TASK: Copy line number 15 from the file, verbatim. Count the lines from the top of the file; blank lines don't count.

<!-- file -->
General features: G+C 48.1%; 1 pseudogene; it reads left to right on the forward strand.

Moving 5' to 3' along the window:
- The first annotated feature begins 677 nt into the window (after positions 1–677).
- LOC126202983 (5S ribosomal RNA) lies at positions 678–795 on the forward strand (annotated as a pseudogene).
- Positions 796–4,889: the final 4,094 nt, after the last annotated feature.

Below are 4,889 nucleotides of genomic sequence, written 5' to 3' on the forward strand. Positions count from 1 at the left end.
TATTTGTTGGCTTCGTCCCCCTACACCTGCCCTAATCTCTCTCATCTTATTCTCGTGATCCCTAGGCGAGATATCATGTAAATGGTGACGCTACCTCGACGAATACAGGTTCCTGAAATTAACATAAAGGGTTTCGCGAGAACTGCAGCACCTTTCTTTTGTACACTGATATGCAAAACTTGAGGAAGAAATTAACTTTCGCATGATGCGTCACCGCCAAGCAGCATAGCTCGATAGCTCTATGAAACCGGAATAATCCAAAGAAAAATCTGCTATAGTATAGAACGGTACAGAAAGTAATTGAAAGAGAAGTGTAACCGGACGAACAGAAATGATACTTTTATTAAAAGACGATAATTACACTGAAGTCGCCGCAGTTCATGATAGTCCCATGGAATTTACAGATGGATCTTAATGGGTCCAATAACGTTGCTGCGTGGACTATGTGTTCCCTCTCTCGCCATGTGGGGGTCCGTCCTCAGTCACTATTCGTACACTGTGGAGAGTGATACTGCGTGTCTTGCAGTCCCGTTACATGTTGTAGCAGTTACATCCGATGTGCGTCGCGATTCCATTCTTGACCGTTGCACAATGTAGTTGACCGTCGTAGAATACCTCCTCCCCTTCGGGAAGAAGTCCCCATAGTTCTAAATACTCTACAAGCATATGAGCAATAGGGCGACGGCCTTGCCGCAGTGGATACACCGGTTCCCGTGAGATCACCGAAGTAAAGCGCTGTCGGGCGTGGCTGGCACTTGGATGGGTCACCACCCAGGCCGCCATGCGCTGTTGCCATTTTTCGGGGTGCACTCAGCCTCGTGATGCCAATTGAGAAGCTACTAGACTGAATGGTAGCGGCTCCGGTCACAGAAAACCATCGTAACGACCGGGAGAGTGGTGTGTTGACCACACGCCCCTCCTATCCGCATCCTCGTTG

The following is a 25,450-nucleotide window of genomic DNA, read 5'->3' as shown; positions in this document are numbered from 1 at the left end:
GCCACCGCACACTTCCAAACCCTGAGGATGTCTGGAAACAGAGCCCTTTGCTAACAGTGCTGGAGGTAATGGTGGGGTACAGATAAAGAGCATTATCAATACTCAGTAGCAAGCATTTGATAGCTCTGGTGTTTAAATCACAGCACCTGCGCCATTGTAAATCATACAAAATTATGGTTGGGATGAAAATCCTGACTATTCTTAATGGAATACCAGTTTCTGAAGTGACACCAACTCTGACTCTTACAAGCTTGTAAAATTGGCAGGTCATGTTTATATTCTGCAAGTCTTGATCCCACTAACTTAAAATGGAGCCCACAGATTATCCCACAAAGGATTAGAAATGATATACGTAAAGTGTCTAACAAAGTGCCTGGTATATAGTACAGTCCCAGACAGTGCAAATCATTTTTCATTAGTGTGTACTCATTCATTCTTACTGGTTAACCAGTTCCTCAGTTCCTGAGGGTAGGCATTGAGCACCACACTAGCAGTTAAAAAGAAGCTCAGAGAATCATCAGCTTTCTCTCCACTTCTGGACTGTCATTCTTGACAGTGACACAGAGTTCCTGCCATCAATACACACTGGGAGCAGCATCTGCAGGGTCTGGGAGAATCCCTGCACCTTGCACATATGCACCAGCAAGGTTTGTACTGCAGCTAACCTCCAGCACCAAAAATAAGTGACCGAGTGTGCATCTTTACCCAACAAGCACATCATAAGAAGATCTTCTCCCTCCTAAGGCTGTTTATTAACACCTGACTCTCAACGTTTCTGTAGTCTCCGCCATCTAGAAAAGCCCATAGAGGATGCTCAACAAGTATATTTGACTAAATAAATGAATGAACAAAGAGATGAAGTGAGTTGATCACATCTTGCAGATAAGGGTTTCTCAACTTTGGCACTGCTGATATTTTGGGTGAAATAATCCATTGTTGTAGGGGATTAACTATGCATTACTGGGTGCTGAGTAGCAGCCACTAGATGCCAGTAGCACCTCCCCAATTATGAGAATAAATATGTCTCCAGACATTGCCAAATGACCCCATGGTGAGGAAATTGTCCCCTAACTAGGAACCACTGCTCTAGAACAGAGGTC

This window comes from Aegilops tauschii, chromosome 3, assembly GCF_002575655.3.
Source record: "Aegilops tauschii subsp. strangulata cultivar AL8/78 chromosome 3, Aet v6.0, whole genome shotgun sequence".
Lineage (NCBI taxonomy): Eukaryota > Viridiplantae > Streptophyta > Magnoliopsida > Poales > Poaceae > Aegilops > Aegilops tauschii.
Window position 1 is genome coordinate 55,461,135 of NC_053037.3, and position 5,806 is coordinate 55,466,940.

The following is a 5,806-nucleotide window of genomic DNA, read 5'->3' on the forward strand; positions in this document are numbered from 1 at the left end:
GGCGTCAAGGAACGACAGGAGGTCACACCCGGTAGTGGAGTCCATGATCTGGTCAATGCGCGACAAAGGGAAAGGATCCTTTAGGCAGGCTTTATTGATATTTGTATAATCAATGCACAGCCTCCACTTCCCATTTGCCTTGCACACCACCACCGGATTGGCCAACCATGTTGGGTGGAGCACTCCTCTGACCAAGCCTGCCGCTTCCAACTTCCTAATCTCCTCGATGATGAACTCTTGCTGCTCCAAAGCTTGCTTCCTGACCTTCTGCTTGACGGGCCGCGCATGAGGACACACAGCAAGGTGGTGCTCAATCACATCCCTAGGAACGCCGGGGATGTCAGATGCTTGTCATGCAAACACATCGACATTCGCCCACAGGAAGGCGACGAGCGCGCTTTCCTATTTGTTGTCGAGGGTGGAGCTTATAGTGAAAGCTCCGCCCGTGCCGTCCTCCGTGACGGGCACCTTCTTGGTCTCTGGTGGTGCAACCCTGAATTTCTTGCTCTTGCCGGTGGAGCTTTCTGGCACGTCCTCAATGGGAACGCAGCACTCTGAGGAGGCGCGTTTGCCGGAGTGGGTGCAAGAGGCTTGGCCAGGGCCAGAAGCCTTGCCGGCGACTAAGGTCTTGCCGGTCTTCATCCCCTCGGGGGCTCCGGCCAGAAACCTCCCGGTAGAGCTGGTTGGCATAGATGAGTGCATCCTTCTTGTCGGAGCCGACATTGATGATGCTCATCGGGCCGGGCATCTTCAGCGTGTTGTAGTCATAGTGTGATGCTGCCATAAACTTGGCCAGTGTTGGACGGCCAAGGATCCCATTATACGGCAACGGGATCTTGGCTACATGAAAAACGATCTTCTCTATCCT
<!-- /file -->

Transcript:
GGCGTCAAGGAACGACAGGAGGTCACACCCGGTAGTGGAGTCCATGATCTGGTCAATGCGCGACAAAGGGAAAGGATCCTTTAGGCAGGCTTTATTGATATTTGTATAATCAATGCACAGCCTCCACTTCCCATTTGCCTTGCACACCACCACCGGATTGGCCAACCATGTTGGGTGGAGCACTCCTCTGACCAAGCCTGCCGCTTCCAACTTCCTAATCTCCTCGATGATGAACTCTTGCTGCTCCAAAGCTTGCTTCCTGACCTTCTGCTTGACGGGCCGCGCATGAGGACACACAGCAAGGTGGTGCTCAATCACATCCCTAGGAACGCCGGGGATGTCAGATGCTTGTCATGCAAACACATCGACATTCGCCCACAGGAAGGCGACGAGCGCGCTTTCCTATTTGTTGTCGAGGGTGGAGCTTATAGTGAAAGCTCCGCCCGTGCCGTCCTCCGTGACGGGCACCTTCTTGGTCTCTGGTGGTGCAACCCTGAATTTCTTGCTCTTGCCGGTGGAGCTTTCTGGCACGTCCTCAATGGGAACGCAGCACTCTGAGGAGGCGCGTTTGCCGGAGTGGGTGCAAGAGGCTTGGCCAGGGCCAGAAGCCTTGCCGGCGACTAAGGTCTTGCCGGTCTTCATCCCCTCGGGGGCTCCGGCCAGAAACCTCCCGGTAGAGCTGGTTGGCATAGATGAGTGCATCCTTCTTGTCGGAGCCGACATTGATGATGCTCATCGGGCCGGGCATCTTCAGCGTGTTGTAGTCATAGTGTGATGCTGCCATAAACTTGGCCAGTGTTGGACGGCCAAGGATCCCATTATACGGCAACGGGATCTTGGCTACATGAAAAACGATCTTCTCTATCCT